A historic row house in the Columbia Heights district of Washington, DC
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One strategist told CNBC why he still thinks borrowing money, including mortgages, is a “relatively good environment” despite rising interest rates.
Invesco’s chief global market strategist, Kristina Hooper, told CNBC’s Squawk Box Europe on Friday that borrowers may have experienced “plucking” when they saw mortgage rates rise by about 2%, but are optimistic. He said there was still a reason to be targeted.
“We live in a very low interest rate environment, and when the Fed finishes its tightening cycle, I think we’re still in a very low interest rate environment compared to history,” she said. ..
To demonstrate this, Hooper recalled her own experience of purchasing a “starter home” with her husband as a newlyweds in 1996.
She said the bank lenders they met gave them a plastic mortgage calculator. This was essentially a “sliding scale” showing the amount of repayment for every $ 1,000 borrowed according to interest rates. The scale was run from 6% to 20%. Hooper said this reflects the range of interest rates over the last few decades.
“I kept it because it was a trace of the past and reminded me of history,” Hooper said, adding that her parents had a mortgage rate of 13% in 1981.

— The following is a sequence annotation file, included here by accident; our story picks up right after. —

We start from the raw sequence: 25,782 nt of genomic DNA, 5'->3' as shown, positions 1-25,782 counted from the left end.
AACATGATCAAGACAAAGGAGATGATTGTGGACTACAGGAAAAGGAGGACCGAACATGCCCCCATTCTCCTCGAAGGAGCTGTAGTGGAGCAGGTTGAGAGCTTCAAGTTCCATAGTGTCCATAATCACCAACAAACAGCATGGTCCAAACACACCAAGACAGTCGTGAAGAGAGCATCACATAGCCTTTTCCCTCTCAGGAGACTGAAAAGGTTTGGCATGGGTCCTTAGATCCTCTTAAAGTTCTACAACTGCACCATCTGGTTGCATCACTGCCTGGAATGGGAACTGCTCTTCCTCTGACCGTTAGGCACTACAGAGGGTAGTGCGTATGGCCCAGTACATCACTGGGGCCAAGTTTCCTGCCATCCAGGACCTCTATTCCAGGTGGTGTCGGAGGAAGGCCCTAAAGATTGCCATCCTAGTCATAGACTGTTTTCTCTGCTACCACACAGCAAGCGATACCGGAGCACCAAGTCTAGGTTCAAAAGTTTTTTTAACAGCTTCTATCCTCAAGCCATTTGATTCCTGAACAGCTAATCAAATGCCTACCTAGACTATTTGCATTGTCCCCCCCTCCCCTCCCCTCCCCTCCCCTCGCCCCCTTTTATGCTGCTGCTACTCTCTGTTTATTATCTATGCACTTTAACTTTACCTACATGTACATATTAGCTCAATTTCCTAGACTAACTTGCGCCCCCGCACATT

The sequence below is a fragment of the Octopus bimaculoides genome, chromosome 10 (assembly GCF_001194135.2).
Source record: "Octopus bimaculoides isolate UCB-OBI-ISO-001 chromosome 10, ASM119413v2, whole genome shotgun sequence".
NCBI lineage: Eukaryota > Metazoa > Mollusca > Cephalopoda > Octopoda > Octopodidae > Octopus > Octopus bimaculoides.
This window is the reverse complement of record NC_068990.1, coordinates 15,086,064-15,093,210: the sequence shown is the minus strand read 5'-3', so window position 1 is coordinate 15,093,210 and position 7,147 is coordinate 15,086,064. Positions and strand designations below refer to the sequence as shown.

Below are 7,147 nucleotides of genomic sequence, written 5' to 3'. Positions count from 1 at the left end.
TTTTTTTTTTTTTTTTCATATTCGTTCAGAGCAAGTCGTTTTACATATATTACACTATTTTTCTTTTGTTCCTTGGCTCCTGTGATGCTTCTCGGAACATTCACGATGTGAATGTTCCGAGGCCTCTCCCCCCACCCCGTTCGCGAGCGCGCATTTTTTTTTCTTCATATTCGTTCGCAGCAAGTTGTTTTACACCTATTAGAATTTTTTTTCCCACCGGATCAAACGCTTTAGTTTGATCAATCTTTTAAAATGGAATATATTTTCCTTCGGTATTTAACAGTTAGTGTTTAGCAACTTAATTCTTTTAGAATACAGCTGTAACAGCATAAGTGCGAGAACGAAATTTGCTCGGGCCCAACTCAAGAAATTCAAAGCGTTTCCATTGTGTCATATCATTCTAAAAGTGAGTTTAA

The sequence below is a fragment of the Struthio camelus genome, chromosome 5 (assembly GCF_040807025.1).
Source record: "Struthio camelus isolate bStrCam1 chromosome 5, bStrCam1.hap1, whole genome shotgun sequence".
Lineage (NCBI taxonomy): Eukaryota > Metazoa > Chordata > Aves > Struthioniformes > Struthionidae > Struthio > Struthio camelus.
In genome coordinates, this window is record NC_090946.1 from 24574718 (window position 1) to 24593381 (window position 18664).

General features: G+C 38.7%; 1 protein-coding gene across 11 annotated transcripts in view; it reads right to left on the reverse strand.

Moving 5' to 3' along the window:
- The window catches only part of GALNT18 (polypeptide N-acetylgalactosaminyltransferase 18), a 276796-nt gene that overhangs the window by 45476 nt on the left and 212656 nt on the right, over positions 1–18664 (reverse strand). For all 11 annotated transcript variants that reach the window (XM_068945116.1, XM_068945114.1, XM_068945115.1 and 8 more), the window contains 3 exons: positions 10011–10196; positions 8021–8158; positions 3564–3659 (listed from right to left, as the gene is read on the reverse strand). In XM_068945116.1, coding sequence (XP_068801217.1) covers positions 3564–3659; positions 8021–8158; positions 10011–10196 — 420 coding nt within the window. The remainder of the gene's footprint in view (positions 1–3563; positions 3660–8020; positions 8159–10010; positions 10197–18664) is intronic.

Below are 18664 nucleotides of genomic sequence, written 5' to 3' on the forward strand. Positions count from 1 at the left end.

At the same time, Hooper acknowledged that rising debt levels could make this cycle of rising interest rates more perceived by some. The Federal Reserve raises interest rates by 0.5 percentage points At the beginning of May, we pushed the federal funds rate up to 0.75% to 1%.
Data released by Experian In April, it was shown in the third quarter of 2021 that overall US debt levels reached $ 15.3 trillion, up 5.4% year-on-year. Mortgage debt increased 7.6% in the third quarter of 2021 to $ 10.3 trillion, up from $ 9.6 trillion in 2020.
“Fortunately for those with great fixed rates, they don’t have the mortgage products they had before the global financial crisis, where a reset will take place a few years later,” said Hooper. We couldn’t do a lot of people. We can afford their mortgages. “
“That’s certainly good news, but for those who fluctuate rates, for those who are still there, the rates are much higher, but it’s not much more affordable,” she adds. rice field.
The Mortgage Bankers Association’s seasonally adjusted index showed that in April. Demand for floating rate mortgages (ARM) has doubled From 3 months ago to 9%.
ARM tends to offer lower interest rates, but is considered to be slightly more risky than a 30-year fixed rate mortgage. ARM can be modified over a period of 5, 7, or 10 years, but will be adjusted when the period reaches the current market rate.
— — CNBC’s Diana Olick contributed to this report.
Correction: This story has been updated to correct a misspelling named Columbia Heights in the photo caption.